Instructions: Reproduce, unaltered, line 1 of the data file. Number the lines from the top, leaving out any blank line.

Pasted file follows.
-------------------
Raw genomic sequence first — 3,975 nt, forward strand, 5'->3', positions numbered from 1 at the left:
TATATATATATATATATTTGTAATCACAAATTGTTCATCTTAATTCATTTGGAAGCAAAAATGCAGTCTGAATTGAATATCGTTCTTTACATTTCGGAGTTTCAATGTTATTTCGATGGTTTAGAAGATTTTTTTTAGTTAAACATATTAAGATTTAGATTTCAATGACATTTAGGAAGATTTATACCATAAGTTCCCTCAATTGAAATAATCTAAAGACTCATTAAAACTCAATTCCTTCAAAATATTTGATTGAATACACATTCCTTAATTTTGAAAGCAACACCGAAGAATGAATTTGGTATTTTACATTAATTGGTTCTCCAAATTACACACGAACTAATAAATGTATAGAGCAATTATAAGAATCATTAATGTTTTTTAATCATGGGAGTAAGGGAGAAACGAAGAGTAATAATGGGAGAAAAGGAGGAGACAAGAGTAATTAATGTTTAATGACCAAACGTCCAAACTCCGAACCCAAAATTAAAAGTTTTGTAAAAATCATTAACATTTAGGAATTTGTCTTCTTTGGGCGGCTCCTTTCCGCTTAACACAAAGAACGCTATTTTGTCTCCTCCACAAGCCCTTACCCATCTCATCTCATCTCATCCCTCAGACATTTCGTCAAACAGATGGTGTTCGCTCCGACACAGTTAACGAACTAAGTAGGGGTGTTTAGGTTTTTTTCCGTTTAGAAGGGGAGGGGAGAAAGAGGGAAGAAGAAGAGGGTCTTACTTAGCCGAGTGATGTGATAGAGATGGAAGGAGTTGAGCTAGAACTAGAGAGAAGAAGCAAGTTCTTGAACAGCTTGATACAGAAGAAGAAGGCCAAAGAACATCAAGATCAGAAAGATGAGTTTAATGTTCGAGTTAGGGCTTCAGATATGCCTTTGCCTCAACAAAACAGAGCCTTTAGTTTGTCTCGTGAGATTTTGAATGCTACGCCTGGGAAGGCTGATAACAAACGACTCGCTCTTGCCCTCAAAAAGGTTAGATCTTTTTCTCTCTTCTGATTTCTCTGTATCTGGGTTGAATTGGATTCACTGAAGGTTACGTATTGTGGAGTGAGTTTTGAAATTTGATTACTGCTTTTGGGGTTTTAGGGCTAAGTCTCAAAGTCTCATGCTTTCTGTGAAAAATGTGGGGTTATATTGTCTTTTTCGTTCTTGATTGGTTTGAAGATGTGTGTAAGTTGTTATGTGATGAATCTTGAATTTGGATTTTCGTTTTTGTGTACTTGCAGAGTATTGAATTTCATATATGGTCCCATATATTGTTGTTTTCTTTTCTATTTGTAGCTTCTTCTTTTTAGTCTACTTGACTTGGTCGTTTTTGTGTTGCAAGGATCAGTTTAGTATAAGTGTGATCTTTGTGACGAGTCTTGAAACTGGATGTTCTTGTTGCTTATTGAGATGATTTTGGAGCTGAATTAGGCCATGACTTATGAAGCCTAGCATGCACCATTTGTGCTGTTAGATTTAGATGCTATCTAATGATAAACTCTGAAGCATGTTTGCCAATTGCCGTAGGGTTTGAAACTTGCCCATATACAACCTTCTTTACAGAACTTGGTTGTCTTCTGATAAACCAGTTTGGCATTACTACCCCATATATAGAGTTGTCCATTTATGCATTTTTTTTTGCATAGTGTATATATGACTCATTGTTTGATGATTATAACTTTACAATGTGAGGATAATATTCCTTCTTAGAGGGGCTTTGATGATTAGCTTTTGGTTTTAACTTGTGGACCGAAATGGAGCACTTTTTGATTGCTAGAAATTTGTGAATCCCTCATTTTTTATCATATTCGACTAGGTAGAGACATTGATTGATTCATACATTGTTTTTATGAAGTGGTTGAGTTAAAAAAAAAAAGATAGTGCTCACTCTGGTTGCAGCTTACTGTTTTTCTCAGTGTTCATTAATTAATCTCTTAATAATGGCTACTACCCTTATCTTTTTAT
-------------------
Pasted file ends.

Raw genomic sequence first — 3,975 nt, forward strand, 5'->3', positions numbered from 1 at the left: